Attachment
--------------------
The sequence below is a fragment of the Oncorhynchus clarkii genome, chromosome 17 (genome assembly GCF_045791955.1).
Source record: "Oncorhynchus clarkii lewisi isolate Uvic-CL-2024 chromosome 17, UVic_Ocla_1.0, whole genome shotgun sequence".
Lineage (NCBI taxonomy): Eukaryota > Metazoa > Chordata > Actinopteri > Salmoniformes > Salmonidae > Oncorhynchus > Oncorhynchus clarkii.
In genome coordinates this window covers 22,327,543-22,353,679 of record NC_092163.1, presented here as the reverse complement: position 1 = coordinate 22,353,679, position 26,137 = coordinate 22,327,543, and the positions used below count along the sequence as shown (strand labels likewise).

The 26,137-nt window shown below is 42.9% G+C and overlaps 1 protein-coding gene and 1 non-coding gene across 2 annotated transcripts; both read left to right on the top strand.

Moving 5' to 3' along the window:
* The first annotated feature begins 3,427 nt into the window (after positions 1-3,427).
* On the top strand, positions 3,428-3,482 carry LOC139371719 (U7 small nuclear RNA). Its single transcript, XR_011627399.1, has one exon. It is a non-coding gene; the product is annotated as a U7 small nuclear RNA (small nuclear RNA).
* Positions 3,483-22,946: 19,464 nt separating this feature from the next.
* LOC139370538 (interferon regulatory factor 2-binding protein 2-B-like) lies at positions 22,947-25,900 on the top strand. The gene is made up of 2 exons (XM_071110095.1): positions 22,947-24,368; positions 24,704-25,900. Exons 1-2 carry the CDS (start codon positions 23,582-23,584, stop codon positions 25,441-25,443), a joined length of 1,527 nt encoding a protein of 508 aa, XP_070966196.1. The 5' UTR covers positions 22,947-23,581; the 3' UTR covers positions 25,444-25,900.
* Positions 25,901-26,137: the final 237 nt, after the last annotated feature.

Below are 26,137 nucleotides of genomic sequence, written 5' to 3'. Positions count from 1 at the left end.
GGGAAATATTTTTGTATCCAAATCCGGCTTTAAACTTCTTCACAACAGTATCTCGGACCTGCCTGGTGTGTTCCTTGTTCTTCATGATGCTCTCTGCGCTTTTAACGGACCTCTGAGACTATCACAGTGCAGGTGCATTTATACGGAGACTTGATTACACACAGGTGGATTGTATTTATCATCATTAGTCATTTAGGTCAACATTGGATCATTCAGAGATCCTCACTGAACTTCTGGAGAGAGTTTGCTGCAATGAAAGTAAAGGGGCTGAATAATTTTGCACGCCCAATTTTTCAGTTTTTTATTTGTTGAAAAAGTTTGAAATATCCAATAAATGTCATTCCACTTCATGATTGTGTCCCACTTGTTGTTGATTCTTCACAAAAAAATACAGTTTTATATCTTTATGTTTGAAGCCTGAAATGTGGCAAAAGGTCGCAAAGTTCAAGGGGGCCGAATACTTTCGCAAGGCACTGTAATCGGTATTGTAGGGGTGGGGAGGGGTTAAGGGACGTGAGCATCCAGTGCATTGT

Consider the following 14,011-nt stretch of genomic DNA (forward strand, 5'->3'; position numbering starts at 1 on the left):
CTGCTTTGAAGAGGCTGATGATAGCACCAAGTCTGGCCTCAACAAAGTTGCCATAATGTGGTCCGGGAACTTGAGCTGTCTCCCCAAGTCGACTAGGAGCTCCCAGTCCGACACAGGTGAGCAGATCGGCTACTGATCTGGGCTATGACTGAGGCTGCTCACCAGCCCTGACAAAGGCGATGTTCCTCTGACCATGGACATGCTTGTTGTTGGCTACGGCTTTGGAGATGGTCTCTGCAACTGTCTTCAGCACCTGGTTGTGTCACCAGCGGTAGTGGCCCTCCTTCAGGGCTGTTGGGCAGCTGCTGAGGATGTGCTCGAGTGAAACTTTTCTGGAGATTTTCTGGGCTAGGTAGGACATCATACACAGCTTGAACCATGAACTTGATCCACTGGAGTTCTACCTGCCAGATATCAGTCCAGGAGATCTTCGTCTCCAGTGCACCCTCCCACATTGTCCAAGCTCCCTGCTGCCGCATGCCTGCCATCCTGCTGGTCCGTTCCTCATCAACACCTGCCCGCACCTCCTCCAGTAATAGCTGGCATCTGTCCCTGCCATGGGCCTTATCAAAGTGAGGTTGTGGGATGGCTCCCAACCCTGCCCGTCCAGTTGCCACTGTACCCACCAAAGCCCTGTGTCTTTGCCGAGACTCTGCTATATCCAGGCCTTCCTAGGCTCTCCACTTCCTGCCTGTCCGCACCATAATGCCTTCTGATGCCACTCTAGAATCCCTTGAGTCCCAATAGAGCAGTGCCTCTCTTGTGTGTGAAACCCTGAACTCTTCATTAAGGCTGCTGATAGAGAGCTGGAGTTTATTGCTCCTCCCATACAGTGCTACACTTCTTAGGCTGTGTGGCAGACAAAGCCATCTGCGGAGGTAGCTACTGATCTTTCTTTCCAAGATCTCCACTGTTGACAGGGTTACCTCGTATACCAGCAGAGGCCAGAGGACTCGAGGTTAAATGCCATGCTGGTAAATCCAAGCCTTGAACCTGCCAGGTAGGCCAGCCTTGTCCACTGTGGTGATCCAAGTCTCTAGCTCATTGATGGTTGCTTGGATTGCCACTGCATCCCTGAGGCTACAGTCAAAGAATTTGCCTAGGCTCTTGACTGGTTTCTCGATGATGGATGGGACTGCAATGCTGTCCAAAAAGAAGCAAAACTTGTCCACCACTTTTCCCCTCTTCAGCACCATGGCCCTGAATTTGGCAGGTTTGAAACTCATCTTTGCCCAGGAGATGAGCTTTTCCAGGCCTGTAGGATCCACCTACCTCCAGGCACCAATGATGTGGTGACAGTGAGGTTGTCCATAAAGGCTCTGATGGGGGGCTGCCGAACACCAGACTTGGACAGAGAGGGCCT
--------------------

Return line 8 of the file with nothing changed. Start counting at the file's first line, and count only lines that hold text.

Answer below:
* On the top strand, positions 3,428-3,482 carry LOC139371719 (U7 small nuclear RNA). Its single transcript, XR_011627399.1, has one exon. It is a non-coding gene; the product is annotated as a U7 small nuclear RNA (small nuclear RNA).